Much like last week when Sara was excited about the Matt & Kim album, Sara is probably going to be lining up and waiting to get her hands on Kid Cudi’s sophomore album, Man on the Moon II: The Legend of Mr. Rager. Born Scott Ramon Seguro Mescudi (now that’s a mouthful), Kid Cudi was born in Ohio. Kid Cudi might not be a household name yet, but he is one of the most imaginative rappers making music today. This week, Cudi proves that his first album was not a fluke, with the release of his sophomore album, Man on the Moon II: The Legend of Mr. Rager.
Cudi was born to a Mexican/Native American teacher and an African American Choir Teacher. Needless to say that Cudi was exposed to a large genre of music growing up as a child. Unfortunately, Cudi had to grow up quick with the death of his father due to cancer when he was 11 years old.
Growing up with a wide variety of music always helps the ear and creativity of person, and Cudi was no exception. Early 90’s rap groups experimented with sound, Like GangStarr/Jazzmatazz, The Brand New Heavies, Main Source and X Clan. Cudi found his musical inspiration through Hip Hop pioneers A Tribe Called Quest and The Pharcyde.
After dropping out of the Univrsity of Toledo, Cudi moved to Brooklyn to pursue his love of music. Cudi was a part of the underground scene for several years, until he released a mix tape in 2008 that caught the attention of Kanye West (insert the cliché heartbeat from Sara here). West liked Cudi’s style and signed him to his record label. Cudi and West collaborated several times on West’s fourth album 808s & Heartbreak with Cudi even helping write West’s biggest hit, “Heartless.”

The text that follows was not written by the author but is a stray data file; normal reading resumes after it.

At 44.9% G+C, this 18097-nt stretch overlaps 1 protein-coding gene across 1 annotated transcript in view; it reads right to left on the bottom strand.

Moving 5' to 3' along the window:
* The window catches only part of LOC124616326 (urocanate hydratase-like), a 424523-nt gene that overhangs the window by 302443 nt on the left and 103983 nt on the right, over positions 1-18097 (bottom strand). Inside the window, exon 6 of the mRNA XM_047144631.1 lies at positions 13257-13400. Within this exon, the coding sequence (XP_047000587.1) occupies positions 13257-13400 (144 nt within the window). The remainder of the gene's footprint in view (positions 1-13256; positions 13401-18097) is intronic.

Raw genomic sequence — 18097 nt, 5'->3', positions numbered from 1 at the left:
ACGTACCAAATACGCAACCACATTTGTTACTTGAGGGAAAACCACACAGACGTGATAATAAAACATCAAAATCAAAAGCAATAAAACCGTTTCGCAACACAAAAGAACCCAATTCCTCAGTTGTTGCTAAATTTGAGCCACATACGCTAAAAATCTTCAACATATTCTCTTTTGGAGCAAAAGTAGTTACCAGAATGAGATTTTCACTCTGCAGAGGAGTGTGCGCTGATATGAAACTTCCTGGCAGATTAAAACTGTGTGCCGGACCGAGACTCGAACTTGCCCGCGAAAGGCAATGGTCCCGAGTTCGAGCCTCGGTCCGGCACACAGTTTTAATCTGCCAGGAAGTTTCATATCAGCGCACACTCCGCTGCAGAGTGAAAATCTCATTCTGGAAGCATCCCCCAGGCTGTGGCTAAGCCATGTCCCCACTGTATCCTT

After the success and exposure from West, Cudi was quickly labeled as “the Next Best” in Hip-Hop. Cudi’s debut album, Man on the Moon: The End of Day, was highly anticipated and when the album was released, it was received very well. When I first heard the album, I’ll admit that I wasn’t a fan. Who knows, maybe it’s because I’m not a fan of Hip-Hop or a fan of all his references to marijuana. Nevertheless, I gave the album a couple more spins (because Sara forced me to) and before you knew it, I was hooked. The album had a dark psychedelic sound to it, very reminiscent of A Tribe Called Quest and Pharacyde. The album was a deeper look into the rapper, talking about drug use/abuse and his father.
Man on the Moon: The End of Day is an album that isn’t really heard these days. The creativity and production of the album is top notch. After playing it several times, I had the chance to really appreciate the lyrics and the storytelling that was going on. The album took me back to the underground rap scene in the 90’s and sounded a lot like Defari.
Cudi’s album dropped earlier this week, and it is hard to say what the album will sound like so who knows how it will be received? If Cudi used his creativity as he did on his first album, then his sophomore album will not disappoint. So check out Cudi’s album or else Sara will hunt you down!
Top 5 Songs
2. Day & Nite
4. Highs N Lows
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